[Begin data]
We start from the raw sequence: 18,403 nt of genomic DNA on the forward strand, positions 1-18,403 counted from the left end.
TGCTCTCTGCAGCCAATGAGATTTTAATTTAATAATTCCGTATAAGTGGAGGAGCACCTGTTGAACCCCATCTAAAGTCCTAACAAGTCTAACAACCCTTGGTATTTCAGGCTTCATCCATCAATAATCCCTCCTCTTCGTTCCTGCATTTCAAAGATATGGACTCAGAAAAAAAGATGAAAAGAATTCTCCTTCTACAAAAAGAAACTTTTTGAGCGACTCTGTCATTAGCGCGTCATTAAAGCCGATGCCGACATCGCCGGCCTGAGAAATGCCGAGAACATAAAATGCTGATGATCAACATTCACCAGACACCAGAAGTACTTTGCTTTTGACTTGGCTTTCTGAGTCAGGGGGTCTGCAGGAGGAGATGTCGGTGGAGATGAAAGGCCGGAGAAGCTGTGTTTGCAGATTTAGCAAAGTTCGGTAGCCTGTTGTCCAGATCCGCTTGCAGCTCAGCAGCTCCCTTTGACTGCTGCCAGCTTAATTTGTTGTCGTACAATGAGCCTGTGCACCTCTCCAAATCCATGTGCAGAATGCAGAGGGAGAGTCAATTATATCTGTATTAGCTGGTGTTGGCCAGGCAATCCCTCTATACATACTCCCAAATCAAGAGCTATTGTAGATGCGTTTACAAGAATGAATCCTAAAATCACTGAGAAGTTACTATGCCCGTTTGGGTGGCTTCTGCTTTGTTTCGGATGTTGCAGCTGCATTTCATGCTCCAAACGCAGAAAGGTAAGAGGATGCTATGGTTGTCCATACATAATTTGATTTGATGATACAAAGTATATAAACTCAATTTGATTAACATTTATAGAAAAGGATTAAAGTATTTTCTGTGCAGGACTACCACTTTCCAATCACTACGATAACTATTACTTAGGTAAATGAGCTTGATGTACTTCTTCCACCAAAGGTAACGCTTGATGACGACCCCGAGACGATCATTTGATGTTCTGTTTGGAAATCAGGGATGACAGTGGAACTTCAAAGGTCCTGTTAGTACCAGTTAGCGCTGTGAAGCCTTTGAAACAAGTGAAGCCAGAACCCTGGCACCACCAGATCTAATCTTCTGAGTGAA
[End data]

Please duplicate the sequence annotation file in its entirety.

We start from the raw sequence: 18,403 nt of genomic DNA on the forward strand, positions 1-18,403 counted from the left end.
TGCTCTCTGCAGCCAATGAGATTTTAATTTAATAATTCCGTATAAGTGGAGGAGCACCTGTTGAACCCCATCTAAAGTCCTAACAAGTCTAACAACCCTTGGTATTTCAGGCTTCATCCATCAATAATCCCTCCTCTTCGTTCCTGCATTTCAAAGATATGGACTCAGAAAAAAAGATGAAAAGAATTCTCCTTCTACAAAAAGAAACTTTTTGAGCGACTCTGTCATTAGCGCGTCATTAAAGCCGATGCCGACATCGCCGGCCTGAGAAATGCCGAGAACATAAAATGCTGATGATCAACATTCACCAGACACCAGAAGTACTTTGCTTTTGACTTGGCTTTCTGAGTCAGGGGGTCTGCAGGAGGAGATGTCGGTGGAGATGAAAGGCCGGAGAAGCTGTGTTTGCAGATTTAGCAAAGTTCGGTAGCCTGTTGTCCAGATCCGCTTGCAGCTCAGCAGCTCCCTTTGACTGCTGCCAGCTTAATTTGTTGTCGTACAATGAGCCTGTGCACCTCTCCAAATCCATGTGCAGAATGCAGAGGGAGAGTCAATTATATCTGTATTAGCTGGTGTTGGCCAGGCAATCCCTCTATACATACTCCCAAATCAAGAGCTATTGTAGATGCGTTTACAAGAATGAATCCTAAAATCACTGAGAAGTTACTATGCCCGTTTGGGTGGCTTCTGCTTTGTTTCGGATGTTGCAGCTGCATTTCATGCTCCAAACGCAGAAAGGTAAGAGGATGCTATGGTTGTCCATACATAATTTGATTTGATGATACAAAGTATATAAACTCAATTTGATTAACATTTATAGAAAAGGATTAAAGTATTTTCTGTGCAGGACTACCACTTTCCAATCACTACGATAACTATTACTTAGGTAAATGAGCTTGATGTACTTCTTCCACCAAAGGTAACGCTTGATGACGACCCCGAGACGATCATTTGATGTTCTGTTTGGAAATCAGGGATGACAGTGGAACTTCAAAGGTCCTGTTAGTACCAGTTAGCGCTGTGAAGCCTTTGAAACAAGTGAAGCCAGAACCCTGGCACCACCAGATCTAATCTTCTGAGTGAA